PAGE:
If you find yourself in AlUla when there aren’t any festivals happening, it’s pretty strange—there’s always something going on, as you can see on the ExperienceAlUla website: from culture and art to wellness, to sport races (Tough Mudder or Desert Blaze) and music festivals like Azimuth,  you’ll find plenty of options to keep you entertained. A great alternative is to visit Dadan, an ancient archaeological site that’s rich in history and culture. It’s another fascinating destination in AlUla that promises an intriguing journey into the past. Another spot is Jabar Ikhmah, the so-called “Open air library,” an intriguing collection of inscriptions and carvings on rock faces that scholars believe served as a repository of knowledge, akin to a library. 


I’ve already covered transportation and accommodation tips for AlUla in my essential pre-trip guide. Be sure to check it out for helpful insights before your journey!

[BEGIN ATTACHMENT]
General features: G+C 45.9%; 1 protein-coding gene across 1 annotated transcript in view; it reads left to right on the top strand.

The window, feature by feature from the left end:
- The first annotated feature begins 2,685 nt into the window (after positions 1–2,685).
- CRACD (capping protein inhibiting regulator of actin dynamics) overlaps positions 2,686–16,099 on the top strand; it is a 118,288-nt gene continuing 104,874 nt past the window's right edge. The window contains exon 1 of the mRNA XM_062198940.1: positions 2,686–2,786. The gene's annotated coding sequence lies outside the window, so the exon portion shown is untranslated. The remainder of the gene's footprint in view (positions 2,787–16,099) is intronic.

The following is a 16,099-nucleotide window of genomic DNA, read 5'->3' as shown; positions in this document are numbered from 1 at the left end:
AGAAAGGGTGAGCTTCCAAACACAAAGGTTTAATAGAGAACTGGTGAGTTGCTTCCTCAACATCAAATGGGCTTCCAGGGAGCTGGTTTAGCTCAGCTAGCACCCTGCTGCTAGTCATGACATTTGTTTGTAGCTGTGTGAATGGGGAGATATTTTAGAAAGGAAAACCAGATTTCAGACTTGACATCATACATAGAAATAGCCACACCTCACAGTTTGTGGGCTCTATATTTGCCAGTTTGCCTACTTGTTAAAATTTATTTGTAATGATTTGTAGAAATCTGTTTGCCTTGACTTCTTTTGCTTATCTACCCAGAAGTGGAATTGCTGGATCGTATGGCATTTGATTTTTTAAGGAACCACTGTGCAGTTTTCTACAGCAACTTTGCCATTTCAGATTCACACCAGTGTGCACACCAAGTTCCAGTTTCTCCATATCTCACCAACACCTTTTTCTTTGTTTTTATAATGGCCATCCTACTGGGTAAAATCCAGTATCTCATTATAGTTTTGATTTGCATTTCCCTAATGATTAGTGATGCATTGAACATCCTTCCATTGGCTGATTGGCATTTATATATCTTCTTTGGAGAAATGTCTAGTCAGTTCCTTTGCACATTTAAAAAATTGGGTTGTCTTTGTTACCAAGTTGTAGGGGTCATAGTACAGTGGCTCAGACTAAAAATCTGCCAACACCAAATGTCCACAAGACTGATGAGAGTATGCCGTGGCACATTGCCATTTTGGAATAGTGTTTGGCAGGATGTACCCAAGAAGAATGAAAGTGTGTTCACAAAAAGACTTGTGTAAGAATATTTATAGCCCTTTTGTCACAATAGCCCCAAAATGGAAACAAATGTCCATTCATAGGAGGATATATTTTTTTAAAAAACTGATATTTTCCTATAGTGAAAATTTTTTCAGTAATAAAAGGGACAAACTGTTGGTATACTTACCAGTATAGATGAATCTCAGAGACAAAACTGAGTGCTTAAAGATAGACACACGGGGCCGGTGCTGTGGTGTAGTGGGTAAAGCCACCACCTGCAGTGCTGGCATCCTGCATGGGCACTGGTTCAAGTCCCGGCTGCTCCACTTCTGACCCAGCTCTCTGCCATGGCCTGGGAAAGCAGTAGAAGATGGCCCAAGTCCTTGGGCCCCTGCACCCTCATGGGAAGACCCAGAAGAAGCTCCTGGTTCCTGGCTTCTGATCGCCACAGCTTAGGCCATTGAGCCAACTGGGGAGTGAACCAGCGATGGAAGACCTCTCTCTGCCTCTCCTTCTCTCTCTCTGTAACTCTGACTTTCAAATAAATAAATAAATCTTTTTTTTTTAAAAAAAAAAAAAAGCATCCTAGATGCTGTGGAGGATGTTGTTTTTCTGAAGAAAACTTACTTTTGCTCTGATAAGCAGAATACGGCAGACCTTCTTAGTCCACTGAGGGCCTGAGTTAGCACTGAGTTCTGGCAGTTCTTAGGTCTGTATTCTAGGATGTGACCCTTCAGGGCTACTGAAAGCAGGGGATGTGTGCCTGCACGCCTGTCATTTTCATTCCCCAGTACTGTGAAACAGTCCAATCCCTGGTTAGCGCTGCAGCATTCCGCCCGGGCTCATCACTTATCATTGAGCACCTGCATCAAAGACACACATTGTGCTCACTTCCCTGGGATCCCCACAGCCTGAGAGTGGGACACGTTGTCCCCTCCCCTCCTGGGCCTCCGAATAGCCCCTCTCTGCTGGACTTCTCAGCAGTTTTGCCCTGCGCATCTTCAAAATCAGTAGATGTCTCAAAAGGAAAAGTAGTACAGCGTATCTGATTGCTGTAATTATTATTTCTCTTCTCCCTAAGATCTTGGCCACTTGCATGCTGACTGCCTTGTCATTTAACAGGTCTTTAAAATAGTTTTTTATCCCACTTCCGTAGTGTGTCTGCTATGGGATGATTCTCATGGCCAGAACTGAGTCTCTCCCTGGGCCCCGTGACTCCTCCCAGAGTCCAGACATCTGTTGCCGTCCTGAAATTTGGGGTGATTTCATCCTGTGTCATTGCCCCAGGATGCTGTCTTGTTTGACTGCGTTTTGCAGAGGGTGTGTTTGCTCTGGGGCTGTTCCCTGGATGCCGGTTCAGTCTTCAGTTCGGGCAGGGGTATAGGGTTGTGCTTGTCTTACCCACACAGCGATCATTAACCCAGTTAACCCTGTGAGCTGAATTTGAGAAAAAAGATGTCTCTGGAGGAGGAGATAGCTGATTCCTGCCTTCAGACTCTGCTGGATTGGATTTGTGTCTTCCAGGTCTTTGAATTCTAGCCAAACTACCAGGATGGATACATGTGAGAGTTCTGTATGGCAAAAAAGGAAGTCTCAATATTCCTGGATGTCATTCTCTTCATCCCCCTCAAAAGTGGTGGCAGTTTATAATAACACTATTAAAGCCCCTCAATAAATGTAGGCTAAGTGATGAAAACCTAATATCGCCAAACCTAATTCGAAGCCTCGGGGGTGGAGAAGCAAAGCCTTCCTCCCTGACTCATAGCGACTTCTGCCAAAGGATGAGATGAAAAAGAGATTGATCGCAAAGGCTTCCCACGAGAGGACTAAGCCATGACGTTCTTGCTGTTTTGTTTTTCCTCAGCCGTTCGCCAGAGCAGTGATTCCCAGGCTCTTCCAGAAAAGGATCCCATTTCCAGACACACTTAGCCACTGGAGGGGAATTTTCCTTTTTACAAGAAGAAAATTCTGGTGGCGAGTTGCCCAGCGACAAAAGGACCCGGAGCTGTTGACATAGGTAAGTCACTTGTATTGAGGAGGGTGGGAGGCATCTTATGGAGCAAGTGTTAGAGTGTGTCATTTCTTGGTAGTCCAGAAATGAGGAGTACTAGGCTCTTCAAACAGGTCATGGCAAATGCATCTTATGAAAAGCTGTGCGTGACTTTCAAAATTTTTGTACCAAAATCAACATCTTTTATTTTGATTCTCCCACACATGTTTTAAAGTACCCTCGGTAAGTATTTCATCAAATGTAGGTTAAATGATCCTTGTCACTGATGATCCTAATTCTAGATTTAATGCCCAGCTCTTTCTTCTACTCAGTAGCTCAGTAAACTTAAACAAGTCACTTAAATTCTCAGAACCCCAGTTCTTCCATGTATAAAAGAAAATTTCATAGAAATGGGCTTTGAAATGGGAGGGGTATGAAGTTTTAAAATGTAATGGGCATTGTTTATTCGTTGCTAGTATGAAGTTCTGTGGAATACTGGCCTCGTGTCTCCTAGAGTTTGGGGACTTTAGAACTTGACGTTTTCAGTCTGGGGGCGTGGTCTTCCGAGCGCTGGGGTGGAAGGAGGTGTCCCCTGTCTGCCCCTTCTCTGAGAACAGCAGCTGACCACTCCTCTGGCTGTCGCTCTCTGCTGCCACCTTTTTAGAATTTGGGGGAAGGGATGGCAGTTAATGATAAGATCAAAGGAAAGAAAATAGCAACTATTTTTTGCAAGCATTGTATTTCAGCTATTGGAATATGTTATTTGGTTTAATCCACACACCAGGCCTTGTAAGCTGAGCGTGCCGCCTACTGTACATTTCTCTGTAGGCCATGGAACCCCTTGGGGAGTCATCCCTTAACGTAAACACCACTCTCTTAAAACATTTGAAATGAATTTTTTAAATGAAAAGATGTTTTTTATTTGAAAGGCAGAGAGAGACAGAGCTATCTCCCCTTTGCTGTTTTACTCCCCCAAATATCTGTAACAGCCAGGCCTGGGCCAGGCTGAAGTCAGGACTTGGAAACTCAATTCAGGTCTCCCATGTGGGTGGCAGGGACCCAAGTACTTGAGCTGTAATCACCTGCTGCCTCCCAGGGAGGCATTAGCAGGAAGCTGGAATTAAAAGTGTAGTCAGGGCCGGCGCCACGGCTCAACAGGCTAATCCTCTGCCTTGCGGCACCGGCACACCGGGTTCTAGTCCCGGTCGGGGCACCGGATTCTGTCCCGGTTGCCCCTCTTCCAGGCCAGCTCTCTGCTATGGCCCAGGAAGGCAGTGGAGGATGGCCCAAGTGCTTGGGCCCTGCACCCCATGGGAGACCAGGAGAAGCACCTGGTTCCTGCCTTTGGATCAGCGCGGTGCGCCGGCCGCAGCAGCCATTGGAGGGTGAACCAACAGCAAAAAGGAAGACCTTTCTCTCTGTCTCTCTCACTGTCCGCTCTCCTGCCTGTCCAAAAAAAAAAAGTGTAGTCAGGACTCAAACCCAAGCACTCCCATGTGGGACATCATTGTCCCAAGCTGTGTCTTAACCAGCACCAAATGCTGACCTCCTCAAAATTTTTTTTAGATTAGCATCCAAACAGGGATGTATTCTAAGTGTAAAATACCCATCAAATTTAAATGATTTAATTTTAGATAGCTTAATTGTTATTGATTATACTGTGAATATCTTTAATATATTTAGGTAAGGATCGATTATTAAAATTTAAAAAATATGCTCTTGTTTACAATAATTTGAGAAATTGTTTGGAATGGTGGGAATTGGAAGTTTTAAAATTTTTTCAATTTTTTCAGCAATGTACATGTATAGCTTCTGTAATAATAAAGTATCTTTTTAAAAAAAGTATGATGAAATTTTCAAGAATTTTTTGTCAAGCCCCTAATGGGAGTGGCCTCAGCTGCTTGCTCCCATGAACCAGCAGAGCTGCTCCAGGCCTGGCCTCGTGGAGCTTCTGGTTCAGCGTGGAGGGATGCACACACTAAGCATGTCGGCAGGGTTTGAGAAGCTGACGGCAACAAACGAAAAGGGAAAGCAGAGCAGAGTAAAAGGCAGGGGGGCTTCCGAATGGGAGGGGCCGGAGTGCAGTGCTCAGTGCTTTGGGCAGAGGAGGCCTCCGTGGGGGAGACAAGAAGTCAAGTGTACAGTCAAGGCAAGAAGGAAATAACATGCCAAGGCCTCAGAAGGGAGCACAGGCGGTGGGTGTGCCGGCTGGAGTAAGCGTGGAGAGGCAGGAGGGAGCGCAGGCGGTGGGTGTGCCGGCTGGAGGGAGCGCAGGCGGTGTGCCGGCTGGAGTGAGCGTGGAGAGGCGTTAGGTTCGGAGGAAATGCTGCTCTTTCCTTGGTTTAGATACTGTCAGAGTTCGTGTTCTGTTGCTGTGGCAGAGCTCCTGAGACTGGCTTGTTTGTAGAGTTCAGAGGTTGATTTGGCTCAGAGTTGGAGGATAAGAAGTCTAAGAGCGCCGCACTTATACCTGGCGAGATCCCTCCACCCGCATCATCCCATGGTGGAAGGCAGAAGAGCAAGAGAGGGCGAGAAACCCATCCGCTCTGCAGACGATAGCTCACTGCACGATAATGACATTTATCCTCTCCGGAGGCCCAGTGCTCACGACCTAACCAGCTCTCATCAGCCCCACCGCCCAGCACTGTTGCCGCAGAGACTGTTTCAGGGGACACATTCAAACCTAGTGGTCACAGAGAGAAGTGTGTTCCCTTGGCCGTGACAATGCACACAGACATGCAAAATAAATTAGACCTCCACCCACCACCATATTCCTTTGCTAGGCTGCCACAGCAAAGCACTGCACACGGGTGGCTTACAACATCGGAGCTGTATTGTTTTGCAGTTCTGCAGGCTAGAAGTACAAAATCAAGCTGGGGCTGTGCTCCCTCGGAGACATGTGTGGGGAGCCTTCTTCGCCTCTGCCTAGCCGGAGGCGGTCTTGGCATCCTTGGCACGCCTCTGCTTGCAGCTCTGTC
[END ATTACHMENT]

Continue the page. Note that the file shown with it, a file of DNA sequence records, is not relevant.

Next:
So in this post, I’ll share with you the activities and tours I experienced in the city. And while I (unfortunately) didn’t hit up every spot on the map below, here’s a roundup of the must-visit places for your stay and how much I spent for my solo trip. Since it’s a luxury destination, I wouldn’t recommend traveling solo, at least you would split the cost of the accommodation and all the transfers. All the other prices are anyway per person.  And now that I’ve done the math, I’m about to fall off my chair.